Trip Philosophy

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Trip Philosophy

One of the most important things you as a permit holder/trip leader will do is to decide early on what is your trip team (or tribe) philosophy. The people on your trip will become a team (or tribe), like it or not. What sort of trip team or tribe do you want to have? You have a lot of choices about how your trip will be put together, and what your trip will focus on. These choices include things like trip length. Do you want to do a short or long trip? What time of year do you want to travel? Do you want lots of people (16 maximum) or a small group? Do you want to go all the way to Lake Mead or not?

There is no right or wrong answer here. It's up to you. The concept is, once you have decided on the trip philosophy, invite others on the trip that share your chosen philosophy, so that your team or tribe has a cohesion right at the start of the trip.

Again, there are many different trip philosophies. None of them are the "correct" way to travel through Grand Canyon. The concept here is to have early and consistent buy in by the people on your trip, your trip team or tribe. This front-load buy-in will greatly help minimize on-trip conflict as the trip proceeds downriver.

The trip leader has the power to set the stage for what happens on the trip, and then select people to join the trip that agree with the trip philosophy. Here are other things to consider when contemplating the trip philosophy.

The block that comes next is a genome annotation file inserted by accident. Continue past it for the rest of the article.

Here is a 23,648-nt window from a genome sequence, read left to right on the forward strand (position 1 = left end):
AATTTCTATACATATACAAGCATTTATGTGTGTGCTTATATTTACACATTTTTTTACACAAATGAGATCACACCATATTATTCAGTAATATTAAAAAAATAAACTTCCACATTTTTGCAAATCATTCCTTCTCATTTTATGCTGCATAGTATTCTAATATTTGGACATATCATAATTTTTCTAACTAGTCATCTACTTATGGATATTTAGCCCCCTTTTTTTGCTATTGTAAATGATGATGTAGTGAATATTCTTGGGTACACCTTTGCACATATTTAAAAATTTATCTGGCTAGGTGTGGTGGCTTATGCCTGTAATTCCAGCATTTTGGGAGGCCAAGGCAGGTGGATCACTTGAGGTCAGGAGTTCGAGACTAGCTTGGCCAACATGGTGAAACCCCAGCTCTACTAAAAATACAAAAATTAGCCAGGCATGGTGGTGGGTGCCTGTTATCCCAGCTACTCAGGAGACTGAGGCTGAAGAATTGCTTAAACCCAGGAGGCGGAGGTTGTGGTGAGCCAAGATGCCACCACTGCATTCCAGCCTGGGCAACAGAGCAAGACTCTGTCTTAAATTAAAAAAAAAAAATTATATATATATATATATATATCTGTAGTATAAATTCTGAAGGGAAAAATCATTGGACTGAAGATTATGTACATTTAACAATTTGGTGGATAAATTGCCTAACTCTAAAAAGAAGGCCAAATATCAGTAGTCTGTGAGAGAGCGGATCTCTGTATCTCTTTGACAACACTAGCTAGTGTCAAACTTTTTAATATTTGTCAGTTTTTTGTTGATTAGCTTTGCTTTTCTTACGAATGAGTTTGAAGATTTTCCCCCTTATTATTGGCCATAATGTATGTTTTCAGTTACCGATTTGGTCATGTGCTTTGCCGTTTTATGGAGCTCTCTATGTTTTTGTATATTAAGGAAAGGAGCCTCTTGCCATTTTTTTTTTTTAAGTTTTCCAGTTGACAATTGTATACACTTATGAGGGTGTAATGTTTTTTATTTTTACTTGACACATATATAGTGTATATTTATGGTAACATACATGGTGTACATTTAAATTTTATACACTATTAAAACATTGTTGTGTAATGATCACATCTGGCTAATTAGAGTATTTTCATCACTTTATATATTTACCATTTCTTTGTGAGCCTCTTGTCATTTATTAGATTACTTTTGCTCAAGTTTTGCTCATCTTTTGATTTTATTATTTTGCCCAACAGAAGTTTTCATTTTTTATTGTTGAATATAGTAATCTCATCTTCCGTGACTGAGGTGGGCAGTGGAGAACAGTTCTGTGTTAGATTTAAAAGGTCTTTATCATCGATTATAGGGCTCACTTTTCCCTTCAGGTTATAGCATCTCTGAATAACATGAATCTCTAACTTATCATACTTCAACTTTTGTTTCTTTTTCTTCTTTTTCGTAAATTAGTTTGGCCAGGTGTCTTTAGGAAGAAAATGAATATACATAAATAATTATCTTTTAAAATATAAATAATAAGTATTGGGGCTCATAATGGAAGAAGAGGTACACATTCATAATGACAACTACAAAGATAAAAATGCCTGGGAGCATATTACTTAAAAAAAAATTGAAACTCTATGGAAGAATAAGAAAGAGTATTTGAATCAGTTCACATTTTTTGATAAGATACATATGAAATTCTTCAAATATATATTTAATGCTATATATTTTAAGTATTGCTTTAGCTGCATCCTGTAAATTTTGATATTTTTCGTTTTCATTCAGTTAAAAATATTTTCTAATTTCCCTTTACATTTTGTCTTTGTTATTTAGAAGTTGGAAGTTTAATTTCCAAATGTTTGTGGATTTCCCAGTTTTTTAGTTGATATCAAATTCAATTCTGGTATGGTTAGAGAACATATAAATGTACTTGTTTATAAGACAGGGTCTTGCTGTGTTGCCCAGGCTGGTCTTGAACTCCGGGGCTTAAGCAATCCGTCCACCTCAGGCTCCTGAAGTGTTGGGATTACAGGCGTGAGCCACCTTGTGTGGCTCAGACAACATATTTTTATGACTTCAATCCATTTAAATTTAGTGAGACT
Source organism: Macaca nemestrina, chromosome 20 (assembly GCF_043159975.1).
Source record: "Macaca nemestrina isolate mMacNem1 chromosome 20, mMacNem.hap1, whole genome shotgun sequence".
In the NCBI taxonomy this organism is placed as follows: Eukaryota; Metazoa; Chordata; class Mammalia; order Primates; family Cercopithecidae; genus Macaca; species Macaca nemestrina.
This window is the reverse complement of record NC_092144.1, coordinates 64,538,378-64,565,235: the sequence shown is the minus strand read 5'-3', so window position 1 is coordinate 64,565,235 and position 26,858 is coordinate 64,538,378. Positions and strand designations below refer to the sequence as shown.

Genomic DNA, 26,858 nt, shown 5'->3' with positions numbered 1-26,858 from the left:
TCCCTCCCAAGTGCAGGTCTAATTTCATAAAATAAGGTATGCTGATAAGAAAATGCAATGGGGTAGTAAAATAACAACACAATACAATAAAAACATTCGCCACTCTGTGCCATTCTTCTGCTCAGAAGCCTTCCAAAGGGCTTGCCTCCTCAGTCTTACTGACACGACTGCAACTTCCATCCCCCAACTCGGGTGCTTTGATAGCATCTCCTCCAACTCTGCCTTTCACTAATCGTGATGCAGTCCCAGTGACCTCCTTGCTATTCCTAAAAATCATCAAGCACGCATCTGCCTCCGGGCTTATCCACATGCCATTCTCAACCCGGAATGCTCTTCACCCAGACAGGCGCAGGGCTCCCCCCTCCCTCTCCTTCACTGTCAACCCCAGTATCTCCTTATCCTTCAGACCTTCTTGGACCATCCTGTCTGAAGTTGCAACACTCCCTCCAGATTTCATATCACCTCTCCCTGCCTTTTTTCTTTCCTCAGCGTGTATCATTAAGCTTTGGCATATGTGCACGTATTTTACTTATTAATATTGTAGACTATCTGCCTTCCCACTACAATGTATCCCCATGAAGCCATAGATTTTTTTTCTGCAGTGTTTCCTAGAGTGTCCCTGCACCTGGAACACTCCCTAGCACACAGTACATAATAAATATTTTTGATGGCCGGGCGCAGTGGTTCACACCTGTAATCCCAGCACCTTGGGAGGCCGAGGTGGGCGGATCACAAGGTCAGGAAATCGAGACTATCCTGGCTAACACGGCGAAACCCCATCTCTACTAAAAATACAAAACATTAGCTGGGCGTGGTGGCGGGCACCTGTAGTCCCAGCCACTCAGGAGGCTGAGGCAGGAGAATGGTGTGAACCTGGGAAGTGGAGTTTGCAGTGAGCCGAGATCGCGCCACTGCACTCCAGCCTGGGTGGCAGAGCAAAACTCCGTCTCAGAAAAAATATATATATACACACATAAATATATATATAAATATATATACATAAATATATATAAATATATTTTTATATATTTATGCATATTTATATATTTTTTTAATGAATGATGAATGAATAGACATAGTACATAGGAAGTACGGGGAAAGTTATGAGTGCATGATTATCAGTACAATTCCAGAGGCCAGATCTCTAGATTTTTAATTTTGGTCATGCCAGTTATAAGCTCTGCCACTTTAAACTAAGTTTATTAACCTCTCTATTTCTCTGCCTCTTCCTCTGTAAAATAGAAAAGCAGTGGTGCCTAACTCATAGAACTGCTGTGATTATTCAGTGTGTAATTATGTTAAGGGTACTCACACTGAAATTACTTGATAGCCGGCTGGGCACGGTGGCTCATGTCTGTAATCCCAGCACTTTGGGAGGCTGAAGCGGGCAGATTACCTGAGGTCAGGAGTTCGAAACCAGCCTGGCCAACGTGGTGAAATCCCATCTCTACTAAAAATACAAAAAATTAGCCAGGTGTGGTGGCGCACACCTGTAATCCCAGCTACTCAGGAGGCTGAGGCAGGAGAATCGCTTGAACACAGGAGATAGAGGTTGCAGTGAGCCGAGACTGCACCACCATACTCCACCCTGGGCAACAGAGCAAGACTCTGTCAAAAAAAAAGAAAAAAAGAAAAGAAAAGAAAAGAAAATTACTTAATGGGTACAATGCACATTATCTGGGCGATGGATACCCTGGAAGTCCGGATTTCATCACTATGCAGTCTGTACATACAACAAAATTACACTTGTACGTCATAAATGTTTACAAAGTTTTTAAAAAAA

20061124 1866 last night's campfire at 224 Mile camp.JPG

Is this a trip where you can keep costs low and have lots of time to organize gear with friends you have rafted with before?

Is this a trip where you are going to spend more money and rent a lot of the gear?

Is this a trip where you are going to do a little of both, organize your own gear and rent some equipment?

Is this a trip where you are going to hike a lot, not be worried if you get into camp late and expect to be on the water early?

Is this a trip where you are going to focus on the water, leave camp late and arrive at camp early, to maximize camp time?

Is this a trip where you are going to cook elaborate meals, spending a lot of time in the Grand Canyon Kitchen?

Is this a drinking trip?

Is this a minimal-drinking trip?

Is this a trip combining some of all of the above?

Here's another way of looking at it: Are your meals so elaborate or have you been hiking so much that you’re washing dishes in the dark? Are you the last one to breakfast every day, or is your trip done with breakfast at first light? Is someone waiting to rig a boat because your dunnage bag isn’t packed at 9:00am, or is your team or tribe on the water by 7:00am? Are you just fine with that, whichever that is, and is that the type of trip everyone on your trip team or tribe wants and has bought into? If it is, your chances of having on-trip conflicts are greatly reduced.

Said differently, do you want to travel through the Canyon with people who are eager to get on the water early in the morning, hike all day, arrive late to camp, help unload the rafts (all of them), then help set up the kitchen first so the cooks can start cooking, and then look for a camping spot last? Or, do you want to spend your river time drifting with the current on a trip that is poorly organized, get drunk every night, sleep in every day, and row downstream to make up time? Do you want to do something completely different? Remember, it's all good, so long as you have buy-in from your team/tribe.

Remember, the trip is from 16 to 25 days long to Diamond Creek, longer if you go all the way to Lake Mead. The choice is up to the philosophy of the permit holder/trip leader. If all the people on the trip agree with the overall trip philosophy, the chances of conflict during the trip are greatly reduced.

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